A player testing positive the first time would be suspended for five games and be required to enter a program under the supervision of professionals jointly selected by the league and the union.

A second positive test would result in 10 games and re-entry into the program, and any subsequent violation would mean 25 games and another re-entry Also, a player would be banned from the NBA if he is convicted or pleads guilty or no contest to a crime involving the use or possession of steroids.

Selig was questioned after the San Francisco Chronicle published grand-jury testimony in which Giambi admitted that he had used steroids.

His testimony was given a year ago to a federal grand jury investigating BALCO. An investigation into the leak was ordered by a U.S. District judge Friday.

Selig said he has instructed Rob Manfred, MLB’s executive vice president of labor relations and human resources, to continue working with the Players Association to implement a tougher testing program in baseball.

“I instituted a very tough program on steroids in the minor leagues in 2001,” Selig said. “We need to have that same program at the major-league level.

“I’m going to leave no stone unturned until we have that policy in place by spring training. We need a tough policy, and I’m going to be very aggressive in the implementation of that policy.”

WIN THE MENTAL GAME OR LOSE!

TennisPro Magazine of the Professional Tennis Registry – Apr 11, 2002 – John F. Murray -Tennis professionals around the word – listen up. I know you’ve heard it a thousand times tennis is played and won in the head, psychological skills are essential, and the mental game accounts for up to 95% of performance. You may believe these statements, but there’s a whole lot more. Simply realizing that tennis is a mental sport is about as helpful as knowing that groundstrokes and mobility rule at Roland Garros, or that the serve is a major weapon at Wimbledon. Respect for the mental game is a necessary starting point, but its only the beginning. Players and coaches who practice mental skills properly and consistently gain a distinct advantage. Whats really incredible is that many athletes have not really figured this out yet, so this is your chance to gain a true advantage. In this high tech age of training, if your not winning the mental game you’ve already lost!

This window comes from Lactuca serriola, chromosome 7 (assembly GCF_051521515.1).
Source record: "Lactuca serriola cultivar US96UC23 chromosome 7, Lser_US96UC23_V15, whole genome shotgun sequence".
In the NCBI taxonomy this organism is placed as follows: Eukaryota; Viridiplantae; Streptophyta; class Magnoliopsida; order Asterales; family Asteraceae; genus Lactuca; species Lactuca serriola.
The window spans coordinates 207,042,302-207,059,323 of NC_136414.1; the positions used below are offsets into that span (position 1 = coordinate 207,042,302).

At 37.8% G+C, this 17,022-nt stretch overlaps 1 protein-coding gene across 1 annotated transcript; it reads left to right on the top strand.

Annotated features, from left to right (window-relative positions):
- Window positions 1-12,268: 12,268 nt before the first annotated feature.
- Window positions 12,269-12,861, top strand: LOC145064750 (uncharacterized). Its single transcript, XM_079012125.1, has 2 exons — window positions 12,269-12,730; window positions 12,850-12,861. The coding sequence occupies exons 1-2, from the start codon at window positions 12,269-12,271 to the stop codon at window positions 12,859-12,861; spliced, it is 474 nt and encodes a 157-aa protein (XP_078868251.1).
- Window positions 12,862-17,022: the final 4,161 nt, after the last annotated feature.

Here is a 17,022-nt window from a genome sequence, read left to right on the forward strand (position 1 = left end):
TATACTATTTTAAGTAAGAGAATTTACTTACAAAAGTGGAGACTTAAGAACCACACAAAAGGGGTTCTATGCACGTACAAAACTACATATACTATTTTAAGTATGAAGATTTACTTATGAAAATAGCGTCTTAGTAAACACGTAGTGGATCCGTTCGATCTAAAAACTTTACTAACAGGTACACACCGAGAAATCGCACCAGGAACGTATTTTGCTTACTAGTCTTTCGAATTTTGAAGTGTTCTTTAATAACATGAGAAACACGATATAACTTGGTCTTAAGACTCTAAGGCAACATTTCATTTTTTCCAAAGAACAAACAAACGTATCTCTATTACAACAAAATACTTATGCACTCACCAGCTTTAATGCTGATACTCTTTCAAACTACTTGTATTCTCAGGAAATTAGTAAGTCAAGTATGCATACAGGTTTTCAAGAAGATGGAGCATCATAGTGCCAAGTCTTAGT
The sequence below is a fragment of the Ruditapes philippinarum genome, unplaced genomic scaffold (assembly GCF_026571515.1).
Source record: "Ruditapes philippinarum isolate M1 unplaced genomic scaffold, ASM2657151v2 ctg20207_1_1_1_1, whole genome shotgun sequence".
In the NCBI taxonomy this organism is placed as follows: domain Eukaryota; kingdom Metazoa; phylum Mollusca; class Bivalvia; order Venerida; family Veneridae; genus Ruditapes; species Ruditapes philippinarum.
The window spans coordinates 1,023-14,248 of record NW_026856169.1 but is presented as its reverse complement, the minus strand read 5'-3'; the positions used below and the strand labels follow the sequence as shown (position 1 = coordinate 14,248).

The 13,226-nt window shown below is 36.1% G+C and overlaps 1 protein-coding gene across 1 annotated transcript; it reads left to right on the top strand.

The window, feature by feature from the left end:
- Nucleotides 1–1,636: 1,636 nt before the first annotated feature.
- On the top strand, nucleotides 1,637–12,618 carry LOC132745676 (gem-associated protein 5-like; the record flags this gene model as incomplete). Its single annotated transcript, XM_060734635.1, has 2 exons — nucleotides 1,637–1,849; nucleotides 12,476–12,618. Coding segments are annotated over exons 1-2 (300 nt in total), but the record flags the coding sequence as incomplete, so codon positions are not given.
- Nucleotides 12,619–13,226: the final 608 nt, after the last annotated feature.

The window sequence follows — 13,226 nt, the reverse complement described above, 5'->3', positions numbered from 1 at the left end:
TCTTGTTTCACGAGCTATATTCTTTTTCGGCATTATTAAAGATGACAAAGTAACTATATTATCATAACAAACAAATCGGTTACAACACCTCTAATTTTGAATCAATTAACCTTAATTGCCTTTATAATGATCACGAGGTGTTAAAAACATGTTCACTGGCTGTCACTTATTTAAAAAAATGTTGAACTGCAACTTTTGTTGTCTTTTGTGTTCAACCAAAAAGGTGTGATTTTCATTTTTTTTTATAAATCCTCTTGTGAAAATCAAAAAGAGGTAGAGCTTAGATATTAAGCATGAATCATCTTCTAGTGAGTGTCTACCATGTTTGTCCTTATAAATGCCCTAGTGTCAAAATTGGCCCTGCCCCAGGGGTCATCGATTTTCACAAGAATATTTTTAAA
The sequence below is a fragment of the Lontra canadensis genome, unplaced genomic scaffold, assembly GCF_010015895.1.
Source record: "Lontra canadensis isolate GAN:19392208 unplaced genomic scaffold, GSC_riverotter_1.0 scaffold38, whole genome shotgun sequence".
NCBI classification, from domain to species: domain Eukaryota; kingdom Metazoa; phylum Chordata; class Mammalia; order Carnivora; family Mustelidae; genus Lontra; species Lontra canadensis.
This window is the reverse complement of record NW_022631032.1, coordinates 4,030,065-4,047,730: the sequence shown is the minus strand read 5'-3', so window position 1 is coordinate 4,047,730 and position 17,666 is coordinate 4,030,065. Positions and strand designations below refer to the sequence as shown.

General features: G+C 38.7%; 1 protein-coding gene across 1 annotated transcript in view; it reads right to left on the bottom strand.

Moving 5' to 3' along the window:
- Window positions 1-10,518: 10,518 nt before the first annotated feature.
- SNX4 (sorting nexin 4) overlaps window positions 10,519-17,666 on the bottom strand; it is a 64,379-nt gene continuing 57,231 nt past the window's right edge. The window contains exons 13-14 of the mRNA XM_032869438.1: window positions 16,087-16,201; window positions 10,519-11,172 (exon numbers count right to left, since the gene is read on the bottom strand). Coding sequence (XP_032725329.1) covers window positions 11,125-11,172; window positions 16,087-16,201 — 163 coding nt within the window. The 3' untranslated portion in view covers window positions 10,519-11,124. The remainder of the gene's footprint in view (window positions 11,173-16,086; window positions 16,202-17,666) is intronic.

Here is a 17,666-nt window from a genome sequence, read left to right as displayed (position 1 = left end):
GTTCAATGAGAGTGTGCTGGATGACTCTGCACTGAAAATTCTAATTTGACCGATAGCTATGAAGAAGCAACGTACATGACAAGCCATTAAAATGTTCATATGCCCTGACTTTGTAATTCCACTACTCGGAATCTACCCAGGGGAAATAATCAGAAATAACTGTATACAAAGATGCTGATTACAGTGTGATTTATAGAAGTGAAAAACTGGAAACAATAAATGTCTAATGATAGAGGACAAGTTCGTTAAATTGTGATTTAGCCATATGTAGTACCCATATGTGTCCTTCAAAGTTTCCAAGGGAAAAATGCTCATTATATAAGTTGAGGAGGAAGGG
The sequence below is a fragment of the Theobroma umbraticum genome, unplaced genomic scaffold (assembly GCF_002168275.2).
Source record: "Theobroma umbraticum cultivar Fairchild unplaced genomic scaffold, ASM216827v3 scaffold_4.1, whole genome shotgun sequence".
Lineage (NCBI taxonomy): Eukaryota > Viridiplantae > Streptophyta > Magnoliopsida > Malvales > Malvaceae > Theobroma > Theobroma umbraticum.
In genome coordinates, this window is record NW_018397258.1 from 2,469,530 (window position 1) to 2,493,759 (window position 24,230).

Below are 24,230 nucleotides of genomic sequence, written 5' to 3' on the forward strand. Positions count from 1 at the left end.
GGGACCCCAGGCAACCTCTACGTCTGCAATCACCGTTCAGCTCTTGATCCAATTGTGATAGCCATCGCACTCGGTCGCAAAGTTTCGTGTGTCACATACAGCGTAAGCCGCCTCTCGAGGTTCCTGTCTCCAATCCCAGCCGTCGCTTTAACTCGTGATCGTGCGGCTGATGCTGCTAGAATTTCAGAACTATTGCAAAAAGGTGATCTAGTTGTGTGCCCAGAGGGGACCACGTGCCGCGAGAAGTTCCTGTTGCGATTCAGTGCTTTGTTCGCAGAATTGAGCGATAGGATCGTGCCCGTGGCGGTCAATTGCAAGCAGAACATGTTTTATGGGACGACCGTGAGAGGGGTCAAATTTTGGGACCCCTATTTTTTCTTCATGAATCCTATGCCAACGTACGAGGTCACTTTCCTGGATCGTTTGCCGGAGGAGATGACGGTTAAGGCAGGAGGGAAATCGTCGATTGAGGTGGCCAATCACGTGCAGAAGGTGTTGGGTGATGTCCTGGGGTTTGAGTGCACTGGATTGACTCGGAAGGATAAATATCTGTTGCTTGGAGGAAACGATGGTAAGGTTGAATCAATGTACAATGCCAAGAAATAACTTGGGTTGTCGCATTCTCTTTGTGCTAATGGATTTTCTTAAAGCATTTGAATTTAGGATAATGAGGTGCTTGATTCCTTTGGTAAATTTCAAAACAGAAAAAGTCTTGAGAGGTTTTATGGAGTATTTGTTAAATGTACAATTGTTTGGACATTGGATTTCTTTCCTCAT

The Mental Steroid Myth

Many players and coaches only train their mental skills occasionally, or hire a sport psychologist to provide brief services right before an important event. These approaches will temporarily help improve focus and motivation, but this last second cramming before the big exam is far from optimal. Is very important to understand that there are no Å“mental steroids on the market. Quick fix approaches rarely to lead to meaningful long-term improvement.

In my work with individual athletes and teams, Ive found that it usually takes a few sessions involving discussion, evaluation, and basic education to set a foundation from which higher mental strengths can grow. Every tennis player is like a grand piano, uniquely crafted and requiring individual attention and expert tuning. Key mental building bocks are introduced and practiced in a group setting, but players benefit most from individual discussions involving issues such as motivation and distractions. Time is needed for trial and error, patience and supportive accurate feedback. What works well for one player may not work for another. Informed tennis coaches can help by introducing basic mental skills to enhance performance, and sport psychology workshops are useful in gaining accurate information.